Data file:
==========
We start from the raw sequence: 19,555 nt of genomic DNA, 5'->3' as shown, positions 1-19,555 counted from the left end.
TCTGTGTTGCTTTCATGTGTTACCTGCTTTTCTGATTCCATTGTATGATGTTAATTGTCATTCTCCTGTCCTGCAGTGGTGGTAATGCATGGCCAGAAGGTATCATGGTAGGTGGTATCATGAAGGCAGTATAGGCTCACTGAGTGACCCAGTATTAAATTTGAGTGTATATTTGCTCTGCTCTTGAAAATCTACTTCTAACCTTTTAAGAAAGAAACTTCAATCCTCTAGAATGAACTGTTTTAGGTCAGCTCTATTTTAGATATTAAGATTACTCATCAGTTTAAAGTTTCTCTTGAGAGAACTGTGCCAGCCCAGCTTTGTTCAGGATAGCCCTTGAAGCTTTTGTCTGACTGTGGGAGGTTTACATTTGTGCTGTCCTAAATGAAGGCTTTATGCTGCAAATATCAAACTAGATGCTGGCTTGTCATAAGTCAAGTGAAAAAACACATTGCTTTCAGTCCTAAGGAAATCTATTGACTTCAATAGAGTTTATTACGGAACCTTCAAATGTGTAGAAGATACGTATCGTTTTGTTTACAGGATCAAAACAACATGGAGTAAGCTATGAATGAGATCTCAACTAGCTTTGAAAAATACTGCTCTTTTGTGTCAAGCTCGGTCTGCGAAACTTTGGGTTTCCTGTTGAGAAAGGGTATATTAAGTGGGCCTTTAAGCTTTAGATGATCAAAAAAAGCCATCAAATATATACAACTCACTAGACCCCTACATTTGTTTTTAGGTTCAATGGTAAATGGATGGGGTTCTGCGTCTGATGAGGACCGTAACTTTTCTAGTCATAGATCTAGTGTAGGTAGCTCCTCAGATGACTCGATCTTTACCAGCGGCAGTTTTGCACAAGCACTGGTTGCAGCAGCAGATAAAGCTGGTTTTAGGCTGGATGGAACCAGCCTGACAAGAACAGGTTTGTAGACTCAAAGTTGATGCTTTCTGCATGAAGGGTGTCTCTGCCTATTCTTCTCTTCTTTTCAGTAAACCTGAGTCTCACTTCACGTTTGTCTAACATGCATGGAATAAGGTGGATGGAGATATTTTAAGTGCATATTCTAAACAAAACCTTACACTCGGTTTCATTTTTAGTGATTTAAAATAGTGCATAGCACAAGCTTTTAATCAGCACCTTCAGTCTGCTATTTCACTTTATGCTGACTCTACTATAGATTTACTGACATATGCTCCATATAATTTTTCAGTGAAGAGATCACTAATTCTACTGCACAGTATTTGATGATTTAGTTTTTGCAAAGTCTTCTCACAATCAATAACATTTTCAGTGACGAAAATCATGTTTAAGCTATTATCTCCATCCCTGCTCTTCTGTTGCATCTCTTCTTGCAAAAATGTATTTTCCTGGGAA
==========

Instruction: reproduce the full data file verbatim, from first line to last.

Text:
We start from the raw sequence: 19,555 nt of genomic DNA, 5'->3' as shown, positions 1-19,555 counted from the left end.
TCTGTGTTGCTTTCATGTGTTACCTGCTTTTCTGATTCCATTGTATGATGTTAATTGTCATTCTCCTGTCCTGCAGTGGTGGTAATGCATGGCCAGAAGGTATCATGGTAGGTGGTATCATGAAGGCAGTATAGGCTCACTGAGTGACCCAGTATTAAATTTGAGTGTATATTTGCTCTGCTCTTGAAAATCTACTTCTAACCTTTTAAGAAAGAAACTTCAATCCTCTAGAATGAACTGTTTTAGGTCAGCTCTATTTTAGATATTAAGATTACTCATCAGTTTAAAGTTTCTCTTGAGAGAACTGTGCCAGCCCAGCTTTGTTCAGGATAGCCCTTGAAGCTTTTGTCTGACTGTGGGAGGTTTACATTTGTGCTGTCCTAAATGAAGGCTTTATGCTGCAAATATCAAACTAGATGCTGGCTTGTCATAAGTCAAGTGAAAAAACACATTGCTTTCAGTCCTAAGGAAATCTATTGACTTCAATAGAGTTTATTACGGAACCTTCAAATGTGTAGAAGATACGTATCGTTTTGTTTACAGGATCAAAACAACATGGAGTAAGCTATGAATGAGATCTCAACTAGCTTTGAAAAATACTGCTCTTTTGTGTCAAGCTCGGTCTGCGAAACTTTGGGTTTCCTGTTGAGAAAGGGTATATTAAGTGGGCCTTTAAGCTTTAGATGATCAAAAAAAGCCATCAAATATATACAACTCACTAGACCCCTACATTTGTTTTTAGGTTCAATGGTAAATGGATGGGGTTCTGCGTCTGATGAGGACCGTAACTTTTCTAGTCATAGATCTAGTGTAGGTAGCTCCTCAGATGACTCGATCTTTACCAGCGGCAGTTTTGCACAAGCACTGGTTGCAGCAGCAGATAAAGCTGGTTTTAGGCTGGATGGAACCAGCCTGACAAGAACAGGTTTGTAGACTCAAAGTTGATGCTTTCTGCATGAAGGGTGTCTCTGCCTATTCTTCTCTTCTTTTCAGTAAACCTGAGTCTCACTTCACGTTTGTCTAACATGCATGGAATAAGGTGGATGGAGATATTTTAAGTGCATATTCTAAACAAAACCTTACACTCGGTTTCATTTTTAGTGATTTAAAATAGTGCATAGCACAAGCTTTTAATCAGCACCTTCAGTCTGCTATTTCACTTTATGCTGACTCTACTATAGATTTACTGACATATGCTCCATATAATTTTTCAGTGAAGAGATCACTAATTCTACTGCACAGTATTTGATGATTTAGTTTTTGCAAAGTCTTCTCACAATCAATAACATTTTCAGTGACGAAAATCATGTTTAAGCTATTATCTCCATCCCTGCTCTTCTGTTGCATCTCTTCTTGCAAAAATGTATTTTCCTGGGAA